A gynandromorph is an organism that contains both male and female characteristics. The term gynandromorph, from Greek "gyne" female and "andro" male, is mainly used in the field of Lepidopterology (butterfly/moth study) or entomology (all insects). These characteristics can be seen in butterflies, where both male and female characteristics can be seen physically because of sexual dimorphism. Cases of gynandromorphism have also been reported in crustaceans, especially lobsters, sometimes crabs and even in birds. A clear example in birds is the gynandromorphic zebra finch. These birds have lateralised brain structures in the face of a common steroid signal, providing strong evidence for a non-hormonal primary sex mechanism regulating brain differentiation.
The cause of this phenomenon is typically, but not always, an event in mitosis during early development. While the organism is only a few cells large, one of the dividing cells does not split its sex chromosomes typically. This leads to one of the two cells having sex chromosomes that cause male development and the other cell having chromosomes that cause female development. For example, an XY cell undergoing mitosis duplicates its chromosomes, becoming XXYY. Usually this cell would divide into two XY cells, but in rare occasions the cell may divide into an X cell and an XYY cell. If this happens early in development, then a large portion of the cells are X and a large portion are XYY. Since X and XYY dictate different sexes, the organism has tissue that is female and tissue that is male.
A developmental network theory of how gynandromorphs develop from a single cell based on internetwork links between parental allelic chromosomes in given in. The major types of gynandromorphs, bilateral, polar and oblique are computationally modeled. Many other possible gynandromorph combinations are computationally modeled, including predicted morphologies yet to be discovered. The article relates gynandromorph developmental control networks to how species may form. The models are based on a computational model of bilateral symmetry.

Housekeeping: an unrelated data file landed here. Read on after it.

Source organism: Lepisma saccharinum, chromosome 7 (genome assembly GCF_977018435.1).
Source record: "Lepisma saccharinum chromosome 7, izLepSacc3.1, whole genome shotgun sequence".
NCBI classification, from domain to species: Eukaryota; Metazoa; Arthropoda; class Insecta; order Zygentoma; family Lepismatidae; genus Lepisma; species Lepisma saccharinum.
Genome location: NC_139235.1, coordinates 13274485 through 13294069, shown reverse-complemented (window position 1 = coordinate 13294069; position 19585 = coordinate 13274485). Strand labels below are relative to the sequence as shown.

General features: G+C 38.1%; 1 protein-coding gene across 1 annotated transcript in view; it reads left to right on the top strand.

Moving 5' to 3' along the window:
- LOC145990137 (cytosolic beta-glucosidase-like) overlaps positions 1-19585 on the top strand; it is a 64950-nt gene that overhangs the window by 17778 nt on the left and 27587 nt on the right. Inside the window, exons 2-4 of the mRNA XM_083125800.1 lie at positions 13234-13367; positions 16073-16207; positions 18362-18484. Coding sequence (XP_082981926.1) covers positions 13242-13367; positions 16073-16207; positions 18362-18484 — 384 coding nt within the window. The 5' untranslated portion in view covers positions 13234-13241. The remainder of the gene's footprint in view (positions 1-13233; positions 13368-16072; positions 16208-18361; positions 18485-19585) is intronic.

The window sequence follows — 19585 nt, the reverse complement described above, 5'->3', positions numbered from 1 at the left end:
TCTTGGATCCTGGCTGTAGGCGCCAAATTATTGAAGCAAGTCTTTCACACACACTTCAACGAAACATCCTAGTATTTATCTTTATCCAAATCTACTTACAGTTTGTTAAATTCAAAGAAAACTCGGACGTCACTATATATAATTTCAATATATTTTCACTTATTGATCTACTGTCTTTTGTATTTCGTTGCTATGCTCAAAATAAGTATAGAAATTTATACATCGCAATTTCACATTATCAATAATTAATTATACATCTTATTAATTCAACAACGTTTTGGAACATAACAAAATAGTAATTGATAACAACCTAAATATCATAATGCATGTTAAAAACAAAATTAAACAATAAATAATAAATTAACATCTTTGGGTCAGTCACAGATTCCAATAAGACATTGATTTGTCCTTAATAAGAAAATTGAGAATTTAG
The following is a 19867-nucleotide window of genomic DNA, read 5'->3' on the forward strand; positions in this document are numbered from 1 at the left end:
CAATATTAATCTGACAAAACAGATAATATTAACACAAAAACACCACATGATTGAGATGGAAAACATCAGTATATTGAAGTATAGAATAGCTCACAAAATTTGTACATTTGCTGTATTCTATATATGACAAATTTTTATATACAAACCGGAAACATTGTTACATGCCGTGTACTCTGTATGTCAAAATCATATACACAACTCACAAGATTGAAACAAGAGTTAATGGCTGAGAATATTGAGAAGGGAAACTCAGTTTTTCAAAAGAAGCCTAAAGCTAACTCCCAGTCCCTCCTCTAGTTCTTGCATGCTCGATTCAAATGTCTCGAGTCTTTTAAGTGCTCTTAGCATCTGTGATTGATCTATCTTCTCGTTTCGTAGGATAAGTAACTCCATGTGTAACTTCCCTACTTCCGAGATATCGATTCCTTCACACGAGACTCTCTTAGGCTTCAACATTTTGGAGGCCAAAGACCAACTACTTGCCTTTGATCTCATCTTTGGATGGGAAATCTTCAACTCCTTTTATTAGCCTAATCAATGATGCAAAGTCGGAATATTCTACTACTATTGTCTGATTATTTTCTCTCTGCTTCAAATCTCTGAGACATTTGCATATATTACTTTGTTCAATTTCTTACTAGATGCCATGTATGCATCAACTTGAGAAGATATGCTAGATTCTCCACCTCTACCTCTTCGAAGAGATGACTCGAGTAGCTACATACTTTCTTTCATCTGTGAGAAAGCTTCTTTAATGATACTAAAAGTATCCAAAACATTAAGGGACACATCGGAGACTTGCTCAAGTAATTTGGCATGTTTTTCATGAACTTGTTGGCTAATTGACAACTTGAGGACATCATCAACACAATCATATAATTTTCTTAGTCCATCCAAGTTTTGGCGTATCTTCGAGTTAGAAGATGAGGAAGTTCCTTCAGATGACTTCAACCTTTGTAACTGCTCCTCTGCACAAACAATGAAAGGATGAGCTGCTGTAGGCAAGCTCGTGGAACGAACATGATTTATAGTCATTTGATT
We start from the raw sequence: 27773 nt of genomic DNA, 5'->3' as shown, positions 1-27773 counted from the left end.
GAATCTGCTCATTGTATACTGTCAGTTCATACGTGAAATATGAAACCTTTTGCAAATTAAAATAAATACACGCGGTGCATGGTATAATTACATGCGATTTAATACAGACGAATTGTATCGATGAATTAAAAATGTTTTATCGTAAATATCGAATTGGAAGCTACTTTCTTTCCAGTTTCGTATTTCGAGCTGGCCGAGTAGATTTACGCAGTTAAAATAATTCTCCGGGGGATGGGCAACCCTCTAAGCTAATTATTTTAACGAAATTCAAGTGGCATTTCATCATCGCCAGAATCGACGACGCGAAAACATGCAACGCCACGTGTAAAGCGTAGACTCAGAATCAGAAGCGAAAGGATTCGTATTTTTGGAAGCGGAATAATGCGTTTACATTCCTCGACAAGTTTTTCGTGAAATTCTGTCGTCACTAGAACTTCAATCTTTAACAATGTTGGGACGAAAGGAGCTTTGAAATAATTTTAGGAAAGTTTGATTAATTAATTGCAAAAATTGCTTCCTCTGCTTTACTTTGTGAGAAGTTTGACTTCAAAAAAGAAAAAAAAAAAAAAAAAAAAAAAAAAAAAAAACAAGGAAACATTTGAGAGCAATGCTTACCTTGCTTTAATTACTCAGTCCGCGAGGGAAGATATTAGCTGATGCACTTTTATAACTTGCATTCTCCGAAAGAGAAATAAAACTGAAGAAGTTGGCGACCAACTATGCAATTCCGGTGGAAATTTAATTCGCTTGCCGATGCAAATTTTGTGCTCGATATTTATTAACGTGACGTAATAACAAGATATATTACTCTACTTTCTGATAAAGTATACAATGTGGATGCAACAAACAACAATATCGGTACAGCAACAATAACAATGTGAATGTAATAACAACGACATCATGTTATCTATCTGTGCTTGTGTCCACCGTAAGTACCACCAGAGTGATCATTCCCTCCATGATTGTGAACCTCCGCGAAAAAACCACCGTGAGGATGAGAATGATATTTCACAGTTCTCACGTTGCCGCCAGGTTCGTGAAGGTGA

In his autobiography, Speak, Memory, the writer and lepidopterist Vladimir Nabokov describes a gynandromorph butterfly, male on one side, female on the other, that he caught as a youth on his family's Russian estate.
Chickens can also be gynandromorphous.
- Chen, Xuqi; Agate, Robert J.; Itoh, Yuichiro; Arnold, Arthur P. (2005). "Sexually dimorphic expression of trkB, a Z-linked gene, in early posthatch zebra finch brain". Proceedings of the National Academy of Sciences 102 (21): 7730–5. doi:10.1073/pnas.0408350102. PMC 1140405. PMID 15894627. Lay summary – Scientific American (March 25, 2003).
- Gouldian Finch Erythrura gouldiae Gynandromorph
- Powderhill Banding Fall 2004
- A Gender-bender Colored Cardinal, by Tim Wall, Discovery News, 31 May 2011 
- Arnold, Arthur P. (2004). "Sex chromosomes and brain gender". Nature Reviews Neuroscience 5 (9): 701–8. doi:10.1038/nrn1494. PMID 15322528.
- Ian Sample, science correspondent (Tuesday 12 July 2011). "Half male, half female butterfly steals the show at Natural History Museum". London: The Guardian. Retrieved August 6, 2011.
- Malmquist, David (June 15, 2005). "Rare crab may hold genetic secrets". Virginia Institute of Marine Science.
- Adams, James K. "Gynandromorphs". Department of Natural Sciences, Dalton State College.
- Werner, Eric (2012). "A Developmental Network Theory of Gynandromorphs, Sexual Dimorphism and Species Formation". arXiv:1212.5439 [q-bio.MN].
- Werner, Eric (2012). "The Origin, Evolution and Development of Bilateral Symmetry in Multicellular Organisms". arXiv:1207.3289 [q-bio.TO].
- Nabokov, Vladimir (1967). Speak, Memory. New York: Alfred A. Knopf. p. 97.
- "Half-cock chicken mystery solved". BBC News. 11 March 2010.
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